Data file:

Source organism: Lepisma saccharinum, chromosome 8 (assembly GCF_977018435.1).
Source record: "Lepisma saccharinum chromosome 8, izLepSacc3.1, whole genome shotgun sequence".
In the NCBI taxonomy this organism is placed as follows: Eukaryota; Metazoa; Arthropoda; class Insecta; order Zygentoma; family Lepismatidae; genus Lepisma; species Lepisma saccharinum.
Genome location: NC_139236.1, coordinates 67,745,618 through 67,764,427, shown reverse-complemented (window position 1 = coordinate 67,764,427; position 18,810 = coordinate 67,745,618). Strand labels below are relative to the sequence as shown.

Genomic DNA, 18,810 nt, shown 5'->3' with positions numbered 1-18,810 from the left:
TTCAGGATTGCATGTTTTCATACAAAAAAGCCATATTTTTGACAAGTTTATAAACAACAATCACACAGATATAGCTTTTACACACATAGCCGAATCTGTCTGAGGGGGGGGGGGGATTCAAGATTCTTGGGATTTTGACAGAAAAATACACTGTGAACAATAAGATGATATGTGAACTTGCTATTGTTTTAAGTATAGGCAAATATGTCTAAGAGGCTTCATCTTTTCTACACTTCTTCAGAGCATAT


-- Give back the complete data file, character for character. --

Source organism: Lepisma saccharinum, chromosome 8 (assembly GCF_977018435.1).
Source record: "Lepisma saccharinum chromosome 8, izLepSacc3.1, whole genome shotgun sequence".
In the NCBI taxonomy this organism is placed as follows: Eukaryota; Metazoa; Arthropoda; class Insecta; order Zygentoma; family Lepismatidae; genus Lepisma; species Lepisma saccharinum.
Genome location: NC_139236.1, coordinates 67,745,618 through 67,764,427, shown reverse-complemented (window position 1 = coordinate 67,764,427; position 18,810 = coordinate 67,745,618). Strand labels below are relative to the sequence as shown.

Genomic DNA, 18,810 nt, shown 5'->3' with positions numbered 1-18,810 from the left:
TTCAGGATTGCATGTTTTCATACAAAAAAGCCATATTTTTGACAAGTTTATAAACAACAATCACACAGATATAGCTTTTACACACATAGCCGAATCTGTCTGAGGGGGGGGGGGGATTCAAGATTCTTGGGATTTTGACAGAAAAATACACTGTGAACAATAAGATGATATGTGAACTTGCTATTGTTTTAAGTATAGGCAAATATGTCTAAGAGGCTTCATCTTTTCTACACTTCTTCAGAGCATAT